Her examples about workplace abuse were not really that compelling: as many pointed out, that’s par for the course. In a way, she’s better off as a journalist than many other professions where such complaints would NEVER receive such attention.
    Soooooo not sure what my take away should be on this one.

    • Adele Dazeem says:

      Agreed. As previous posters have said, while this letter has generated some short term buzz, I think long term it’s quite damaging, career-wise for her.

      • Jwoolman says:

        Depends on what she sees as her career. She might not have any trouble getting interviews with people who have no intention of spitting on her or groping her, for instance. I don’t think she would have trouble selling good stories and interviews freelance. Freelancers aren’t employees. We don’t get any guarantees of continued work, no pension, we pay our own employer’s share of our equivalent of FICA (self-employment tax), no unemployment benefits. We don’t get involved in the office politics because we have so little contact with the office. So we’re pretty safe. It’s the people on staff who would have the real dirt to sell.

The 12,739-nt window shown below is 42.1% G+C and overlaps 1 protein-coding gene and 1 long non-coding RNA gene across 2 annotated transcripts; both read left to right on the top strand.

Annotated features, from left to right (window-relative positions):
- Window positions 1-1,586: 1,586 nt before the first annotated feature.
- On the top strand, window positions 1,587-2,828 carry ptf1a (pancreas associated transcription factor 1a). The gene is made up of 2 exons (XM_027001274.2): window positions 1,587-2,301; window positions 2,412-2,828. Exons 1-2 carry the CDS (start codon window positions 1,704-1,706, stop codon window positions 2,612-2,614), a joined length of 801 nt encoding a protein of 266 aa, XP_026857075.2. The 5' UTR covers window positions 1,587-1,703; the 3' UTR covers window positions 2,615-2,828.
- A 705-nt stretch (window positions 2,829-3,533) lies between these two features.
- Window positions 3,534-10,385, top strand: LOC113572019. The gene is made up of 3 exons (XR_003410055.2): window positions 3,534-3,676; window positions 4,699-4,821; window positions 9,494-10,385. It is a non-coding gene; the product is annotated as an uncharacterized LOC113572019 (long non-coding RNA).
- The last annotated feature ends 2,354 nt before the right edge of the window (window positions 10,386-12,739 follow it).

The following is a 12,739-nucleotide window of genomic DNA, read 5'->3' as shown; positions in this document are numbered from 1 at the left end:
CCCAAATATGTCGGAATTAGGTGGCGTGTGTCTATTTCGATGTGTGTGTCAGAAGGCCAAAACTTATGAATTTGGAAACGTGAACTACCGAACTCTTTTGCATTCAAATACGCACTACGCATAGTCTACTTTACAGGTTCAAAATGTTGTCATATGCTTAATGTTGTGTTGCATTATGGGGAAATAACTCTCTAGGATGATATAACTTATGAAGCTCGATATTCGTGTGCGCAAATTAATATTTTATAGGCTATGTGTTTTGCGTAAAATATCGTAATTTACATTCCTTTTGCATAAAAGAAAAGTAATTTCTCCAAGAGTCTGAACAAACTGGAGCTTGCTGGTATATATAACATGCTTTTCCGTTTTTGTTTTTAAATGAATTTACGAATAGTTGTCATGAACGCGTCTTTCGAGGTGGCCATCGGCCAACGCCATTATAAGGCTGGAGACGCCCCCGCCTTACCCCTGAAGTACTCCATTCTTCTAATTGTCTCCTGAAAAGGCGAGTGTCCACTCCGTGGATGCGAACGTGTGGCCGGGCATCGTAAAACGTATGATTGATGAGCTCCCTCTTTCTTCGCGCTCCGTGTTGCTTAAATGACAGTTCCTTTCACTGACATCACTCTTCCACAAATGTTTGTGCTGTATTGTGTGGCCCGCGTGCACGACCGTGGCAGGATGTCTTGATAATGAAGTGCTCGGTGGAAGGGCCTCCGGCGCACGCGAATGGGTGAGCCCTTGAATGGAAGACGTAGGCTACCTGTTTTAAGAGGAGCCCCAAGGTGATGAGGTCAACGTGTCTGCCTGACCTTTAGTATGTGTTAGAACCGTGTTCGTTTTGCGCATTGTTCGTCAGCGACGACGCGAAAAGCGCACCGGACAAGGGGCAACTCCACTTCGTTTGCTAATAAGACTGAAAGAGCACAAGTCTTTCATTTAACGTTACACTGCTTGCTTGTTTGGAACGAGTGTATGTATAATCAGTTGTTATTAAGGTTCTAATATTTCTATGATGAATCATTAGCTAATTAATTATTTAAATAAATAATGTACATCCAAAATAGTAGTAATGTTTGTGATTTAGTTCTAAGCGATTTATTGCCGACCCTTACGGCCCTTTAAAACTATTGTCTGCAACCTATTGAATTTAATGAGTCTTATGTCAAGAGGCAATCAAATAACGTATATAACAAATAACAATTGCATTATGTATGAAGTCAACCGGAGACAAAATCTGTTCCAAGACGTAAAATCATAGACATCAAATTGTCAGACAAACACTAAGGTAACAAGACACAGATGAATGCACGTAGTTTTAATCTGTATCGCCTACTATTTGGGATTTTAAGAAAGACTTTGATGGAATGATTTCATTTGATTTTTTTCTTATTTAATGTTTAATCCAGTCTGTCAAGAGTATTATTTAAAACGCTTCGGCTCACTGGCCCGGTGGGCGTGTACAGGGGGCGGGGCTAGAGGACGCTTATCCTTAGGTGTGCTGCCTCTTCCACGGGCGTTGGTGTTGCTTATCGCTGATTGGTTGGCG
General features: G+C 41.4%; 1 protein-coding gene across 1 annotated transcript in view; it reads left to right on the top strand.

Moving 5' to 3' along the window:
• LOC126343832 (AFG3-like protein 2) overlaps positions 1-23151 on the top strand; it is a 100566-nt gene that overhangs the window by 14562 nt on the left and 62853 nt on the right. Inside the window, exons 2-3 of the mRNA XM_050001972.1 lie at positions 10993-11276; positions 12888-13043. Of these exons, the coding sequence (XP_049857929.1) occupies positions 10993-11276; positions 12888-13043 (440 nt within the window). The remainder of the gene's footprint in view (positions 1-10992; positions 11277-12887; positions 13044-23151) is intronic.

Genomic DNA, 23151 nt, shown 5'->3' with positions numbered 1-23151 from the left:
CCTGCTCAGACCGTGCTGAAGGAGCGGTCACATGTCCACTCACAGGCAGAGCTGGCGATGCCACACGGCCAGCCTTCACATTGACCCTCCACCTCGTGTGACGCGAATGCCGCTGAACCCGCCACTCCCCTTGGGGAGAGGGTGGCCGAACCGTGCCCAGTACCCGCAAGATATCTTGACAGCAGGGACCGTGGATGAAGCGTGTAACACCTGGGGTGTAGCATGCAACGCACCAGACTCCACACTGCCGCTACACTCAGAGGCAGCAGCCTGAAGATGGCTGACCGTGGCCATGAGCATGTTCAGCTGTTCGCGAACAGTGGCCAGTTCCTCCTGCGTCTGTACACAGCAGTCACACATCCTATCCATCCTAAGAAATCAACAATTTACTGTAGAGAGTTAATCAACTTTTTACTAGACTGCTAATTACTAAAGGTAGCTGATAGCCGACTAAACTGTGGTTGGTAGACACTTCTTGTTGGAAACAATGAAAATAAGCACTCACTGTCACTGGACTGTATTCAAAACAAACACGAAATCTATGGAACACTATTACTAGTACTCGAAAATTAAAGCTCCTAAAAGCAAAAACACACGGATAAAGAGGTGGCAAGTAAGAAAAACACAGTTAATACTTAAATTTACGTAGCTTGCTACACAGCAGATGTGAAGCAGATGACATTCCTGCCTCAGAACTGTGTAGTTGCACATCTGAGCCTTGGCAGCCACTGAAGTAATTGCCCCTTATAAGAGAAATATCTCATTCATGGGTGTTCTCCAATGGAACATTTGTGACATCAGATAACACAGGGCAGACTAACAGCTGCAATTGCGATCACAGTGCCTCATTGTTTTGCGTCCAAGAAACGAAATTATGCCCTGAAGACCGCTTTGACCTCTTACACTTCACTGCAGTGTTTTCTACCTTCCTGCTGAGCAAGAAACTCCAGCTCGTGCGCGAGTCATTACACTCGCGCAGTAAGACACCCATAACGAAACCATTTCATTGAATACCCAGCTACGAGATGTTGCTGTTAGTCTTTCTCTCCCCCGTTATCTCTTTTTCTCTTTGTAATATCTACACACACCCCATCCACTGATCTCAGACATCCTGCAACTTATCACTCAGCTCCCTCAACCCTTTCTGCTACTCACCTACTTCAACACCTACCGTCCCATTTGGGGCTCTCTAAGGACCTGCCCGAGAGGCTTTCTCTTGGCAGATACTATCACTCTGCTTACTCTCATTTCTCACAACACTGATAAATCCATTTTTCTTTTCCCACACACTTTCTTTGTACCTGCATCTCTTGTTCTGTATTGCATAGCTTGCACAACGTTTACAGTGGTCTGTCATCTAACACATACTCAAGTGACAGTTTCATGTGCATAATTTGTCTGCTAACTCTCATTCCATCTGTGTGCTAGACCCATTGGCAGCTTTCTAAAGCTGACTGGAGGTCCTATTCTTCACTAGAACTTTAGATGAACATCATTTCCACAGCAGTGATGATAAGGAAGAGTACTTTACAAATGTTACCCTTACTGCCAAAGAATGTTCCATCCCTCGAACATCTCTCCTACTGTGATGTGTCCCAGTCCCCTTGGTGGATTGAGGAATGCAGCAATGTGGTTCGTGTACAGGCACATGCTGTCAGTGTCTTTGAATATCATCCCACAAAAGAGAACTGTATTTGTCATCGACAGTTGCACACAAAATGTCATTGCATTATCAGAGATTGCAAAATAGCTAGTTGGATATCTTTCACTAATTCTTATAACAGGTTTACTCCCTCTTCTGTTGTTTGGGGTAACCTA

39. Abby says:

    I stopped reading People when I discovered Celebitchy. No lie. I like reading the article linked, reading the CB POV and then the comments. No need to read the magazine anymore! I could just be overwhelmed with magazines and reading them for work makes me tired.

    • eggy weggs says:

      I work in print and I’m a champion of print but even I say that entertainment journalism’s best medium is online. Online is more nimble, malleable and more accessible.

  40. ChloraformCasey says:

    I was on a film set with JLo, and EVERY crew member hated her ass. She was a complete bitch to every single person. She’s NOT a nice person. To anyone.

  41. Cannibell says: